My analytical chemistry instrumentation community is preparing to expand into regulated markets: pharma & biopharma, forensics, and clinical testing. We're definitely steering clear of anything close to patient data in the community, but internally there's concern about compliance with US Federal labeling requirements when it comes to medical devices. Most of our products are used in basic research and technical settings that don't need U.S. FDA regulation, but we do sell some versions of the same instruments that are labeled "For in vitro diagnostic use". The "dual-use" hardware and software are the same as "unlabeled" versions, so discussions of their maintenance and use are mostly the same; the difference lies in the extra certification of the diagnostic versions.
To comply with regulations, my company is starting to require that all materials appearing on our websites be reviewed before they are posted to ensure they are not making inappropriate claims about diagnosing disease - including all posts to social media, hence our community.
There's a possibility that they may ask us to send them every customer post, comment, reply, document, blog, etc. to them for review before it can go live. Review takes 3-10 days with their current staff.
Does anyone else work in a dual-use environment? Do you have any insights into how to maintain a lively community? It seems a waste of time to review all posts as if they concerned medical diagnosis when most discussion is about basic research and finding the part number of an obscure O-ring. Any tips on how we can convince our compliance people that we'll just add terms to our T&Cs, monitor posts like we normally do, and remove ones that are inappropriate?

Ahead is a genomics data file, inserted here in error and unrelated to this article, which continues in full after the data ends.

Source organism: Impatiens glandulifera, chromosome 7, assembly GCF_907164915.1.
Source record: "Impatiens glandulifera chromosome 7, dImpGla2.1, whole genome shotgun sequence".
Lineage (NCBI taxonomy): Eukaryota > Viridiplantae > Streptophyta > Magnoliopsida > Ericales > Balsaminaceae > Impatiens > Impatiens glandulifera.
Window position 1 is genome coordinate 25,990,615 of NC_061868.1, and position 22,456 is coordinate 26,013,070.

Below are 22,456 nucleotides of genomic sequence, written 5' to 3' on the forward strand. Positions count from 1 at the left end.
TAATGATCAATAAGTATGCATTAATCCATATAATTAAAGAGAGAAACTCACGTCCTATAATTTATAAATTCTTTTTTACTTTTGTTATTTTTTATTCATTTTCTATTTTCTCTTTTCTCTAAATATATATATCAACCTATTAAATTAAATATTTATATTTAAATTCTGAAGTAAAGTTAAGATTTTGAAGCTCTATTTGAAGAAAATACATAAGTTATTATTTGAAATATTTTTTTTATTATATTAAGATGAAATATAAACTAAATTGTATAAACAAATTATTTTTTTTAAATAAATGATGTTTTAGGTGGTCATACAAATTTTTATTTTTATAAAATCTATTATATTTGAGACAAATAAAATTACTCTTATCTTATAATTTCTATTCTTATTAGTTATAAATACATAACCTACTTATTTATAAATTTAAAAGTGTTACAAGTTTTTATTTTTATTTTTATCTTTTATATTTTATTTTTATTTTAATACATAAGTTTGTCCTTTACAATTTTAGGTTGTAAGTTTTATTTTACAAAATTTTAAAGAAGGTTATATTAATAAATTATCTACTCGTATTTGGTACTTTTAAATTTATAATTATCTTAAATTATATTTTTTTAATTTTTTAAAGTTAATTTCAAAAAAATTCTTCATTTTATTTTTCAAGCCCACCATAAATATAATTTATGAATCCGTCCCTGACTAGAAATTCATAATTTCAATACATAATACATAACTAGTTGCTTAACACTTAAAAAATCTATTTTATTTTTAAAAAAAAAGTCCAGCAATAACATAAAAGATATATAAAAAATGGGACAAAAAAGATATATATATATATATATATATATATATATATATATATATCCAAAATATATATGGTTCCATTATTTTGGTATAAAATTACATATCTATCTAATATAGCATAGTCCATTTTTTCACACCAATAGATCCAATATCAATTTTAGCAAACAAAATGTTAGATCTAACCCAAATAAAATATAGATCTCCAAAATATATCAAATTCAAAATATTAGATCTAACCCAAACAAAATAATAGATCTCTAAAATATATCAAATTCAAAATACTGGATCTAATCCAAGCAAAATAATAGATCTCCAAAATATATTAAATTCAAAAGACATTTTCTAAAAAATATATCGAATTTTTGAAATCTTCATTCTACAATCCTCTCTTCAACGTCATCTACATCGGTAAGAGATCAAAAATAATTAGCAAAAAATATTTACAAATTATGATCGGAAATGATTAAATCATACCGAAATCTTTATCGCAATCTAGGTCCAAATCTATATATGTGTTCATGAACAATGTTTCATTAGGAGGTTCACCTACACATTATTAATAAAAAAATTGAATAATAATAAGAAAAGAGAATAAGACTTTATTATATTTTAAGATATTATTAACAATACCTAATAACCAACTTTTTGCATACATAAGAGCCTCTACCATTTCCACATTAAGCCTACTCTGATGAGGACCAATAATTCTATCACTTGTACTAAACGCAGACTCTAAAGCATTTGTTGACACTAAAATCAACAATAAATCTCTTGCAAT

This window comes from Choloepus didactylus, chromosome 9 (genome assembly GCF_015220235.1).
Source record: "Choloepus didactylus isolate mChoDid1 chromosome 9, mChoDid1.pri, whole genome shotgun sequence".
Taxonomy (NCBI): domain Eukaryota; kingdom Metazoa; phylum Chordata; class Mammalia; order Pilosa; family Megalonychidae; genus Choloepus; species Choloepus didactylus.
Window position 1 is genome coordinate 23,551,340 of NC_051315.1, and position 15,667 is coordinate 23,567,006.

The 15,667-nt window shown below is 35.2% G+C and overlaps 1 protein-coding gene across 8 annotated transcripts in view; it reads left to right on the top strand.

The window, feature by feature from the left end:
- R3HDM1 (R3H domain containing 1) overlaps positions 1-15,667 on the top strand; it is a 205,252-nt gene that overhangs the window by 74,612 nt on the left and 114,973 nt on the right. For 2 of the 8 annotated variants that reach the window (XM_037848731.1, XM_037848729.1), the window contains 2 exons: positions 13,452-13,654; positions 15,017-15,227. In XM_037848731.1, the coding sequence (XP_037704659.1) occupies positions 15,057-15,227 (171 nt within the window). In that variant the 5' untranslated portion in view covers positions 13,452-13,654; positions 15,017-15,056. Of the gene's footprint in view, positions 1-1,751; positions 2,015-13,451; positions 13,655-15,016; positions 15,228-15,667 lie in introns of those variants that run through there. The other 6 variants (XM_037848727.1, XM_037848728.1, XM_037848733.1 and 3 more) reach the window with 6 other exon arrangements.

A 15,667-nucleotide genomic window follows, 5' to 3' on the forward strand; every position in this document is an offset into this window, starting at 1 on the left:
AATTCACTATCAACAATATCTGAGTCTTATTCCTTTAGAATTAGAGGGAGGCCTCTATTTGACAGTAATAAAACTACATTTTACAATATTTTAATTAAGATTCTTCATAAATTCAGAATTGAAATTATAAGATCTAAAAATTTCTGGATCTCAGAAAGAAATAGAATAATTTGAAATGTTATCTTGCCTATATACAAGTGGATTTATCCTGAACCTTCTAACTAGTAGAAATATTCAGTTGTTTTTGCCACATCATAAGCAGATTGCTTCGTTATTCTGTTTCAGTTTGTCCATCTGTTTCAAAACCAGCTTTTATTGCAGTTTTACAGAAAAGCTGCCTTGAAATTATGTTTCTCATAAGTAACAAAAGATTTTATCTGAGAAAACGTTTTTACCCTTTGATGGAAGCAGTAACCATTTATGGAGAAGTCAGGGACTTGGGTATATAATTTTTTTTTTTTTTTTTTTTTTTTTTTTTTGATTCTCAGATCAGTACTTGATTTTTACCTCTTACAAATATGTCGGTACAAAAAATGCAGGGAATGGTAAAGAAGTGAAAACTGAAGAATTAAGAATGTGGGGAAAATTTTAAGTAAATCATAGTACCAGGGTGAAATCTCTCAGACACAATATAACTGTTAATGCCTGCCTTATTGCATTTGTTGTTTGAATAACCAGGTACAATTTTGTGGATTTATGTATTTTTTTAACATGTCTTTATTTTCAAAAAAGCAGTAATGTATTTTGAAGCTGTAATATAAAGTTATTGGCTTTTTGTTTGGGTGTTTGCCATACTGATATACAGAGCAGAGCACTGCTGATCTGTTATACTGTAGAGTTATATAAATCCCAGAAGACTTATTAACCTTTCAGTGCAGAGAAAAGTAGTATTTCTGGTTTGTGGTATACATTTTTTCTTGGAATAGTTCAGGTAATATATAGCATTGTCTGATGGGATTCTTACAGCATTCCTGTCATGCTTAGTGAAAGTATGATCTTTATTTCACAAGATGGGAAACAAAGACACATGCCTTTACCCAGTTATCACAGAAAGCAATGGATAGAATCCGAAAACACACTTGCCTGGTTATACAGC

Thanks. - Josh
APPENDIX: Use cases
- Not a regulation concern: A scientist in a research lab using the equipment to purify chemicals produced by a new chemical reaction wants to discuss how best to purify the products
- Possibly a labeling regulation concern: A pharmaceutical company quality control technician wishes to discuss in general terms the best way to quantify trace impurities in powdered pharmaceutical samples
- Definitely a regulation concern: A clinical researcher in a hospital wished to discuss best practices for validating a new experimental diagnostic method using the version of a device that is labeled "For in vitro diagnostic use"
- Concern???: The hospital technician running diagnostic tests is looking for best ways to change an O-ring on the instrument - a routine maintenance function unconnected with diagnosis
In regulated situations, the instrument may be labeled "For In Vitro Diagnostic Use", and in general lab situations it would be labeled "Research use Only". The only real difference between them is that the diagnostic instruments must be certified to pass certain tests.